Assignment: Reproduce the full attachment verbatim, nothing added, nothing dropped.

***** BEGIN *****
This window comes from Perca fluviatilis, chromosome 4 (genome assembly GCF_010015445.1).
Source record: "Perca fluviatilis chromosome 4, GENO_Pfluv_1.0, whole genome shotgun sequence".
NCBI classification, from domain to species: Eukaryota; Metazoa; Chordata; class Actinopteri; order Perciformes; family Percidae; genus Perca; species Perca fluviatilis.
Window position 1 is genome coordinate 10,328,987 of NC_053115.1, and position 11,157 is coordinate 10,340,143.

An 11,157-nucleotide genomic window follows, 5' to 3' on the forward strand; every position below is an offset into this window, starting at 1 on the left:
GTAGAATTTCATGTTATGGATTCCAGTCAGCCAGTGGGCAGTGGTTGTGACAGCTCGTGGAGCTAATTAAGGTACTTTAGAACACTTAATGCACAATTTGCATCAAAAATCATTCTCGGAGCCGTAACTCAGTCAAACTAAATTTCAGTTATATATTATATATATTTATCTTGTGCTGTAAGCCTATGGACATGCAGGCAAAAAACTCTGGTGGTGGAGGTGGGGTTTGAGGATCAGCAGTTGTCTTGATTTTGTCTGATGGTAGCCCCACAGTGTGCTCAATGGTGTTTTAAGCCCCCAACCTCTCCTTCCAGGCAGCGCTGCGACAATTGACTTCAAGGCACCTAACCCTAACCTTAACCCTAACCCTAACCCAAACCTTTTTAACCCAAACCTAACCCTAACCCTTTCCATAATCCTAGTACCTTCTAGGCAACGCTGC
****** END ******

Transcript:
This window comes from Perca fluviatilis, chromosome 4 (genome assembly GCF_010015445.1).
Source record: "Perca fluviatilis chromosome 4, GENO_Pfluv_1.0, whole genome shotgun sequence".
NCBI classification, from domain to species: Eukaryota; Metazoa; Chordata; class Actinopteri; order Perciformes; family Percidae; genus Perca; species Perca fluviatilis.
Window position 1 is genome coordinate 10,328,987 of NC_053115.1, and position 11,157 is coordinate 10,340,143.

An 11,157-nucleotide genomic window follows, 5' to 3' on the forward strand; every position below is an offset into this window, starting at 1 on the left:
GTAGAATTTCATGTTATGGATTCCAGTCAGCCAGTGGGCAGTGGTTGTGACAGCTCGTGGAGCTAATTAAGGTACTTTAGAACACTTAATGCACAATTTGCATCAAAAATCATTCTCGGAGCCGTAACTCAGTCAAACTAAATTTCAGTTATATATTATATATATTTATCTTGTGCTGTAAGCCTATGGACATGCAGGCAAAAAACTCTGGTGGTGGAGGTGGGGTTTGAGGATCAGCAGTTGTCTTGATTTTGTCTGATGGTAGCCCCACAGTGTGCTCAATGGTGTTTTAAGCCCCCAACCTCTCCTTCCAGGCAGCGCTGCGACAATTGACTTCAAGGCACCTAACCCTAACCTTAACCCTAACCCTAACCCAAACCTTTTTAACCCAAACCTAACCCTAACCCTTTCCATAATCCTAGTACCTTCTAGGCAACGCTGC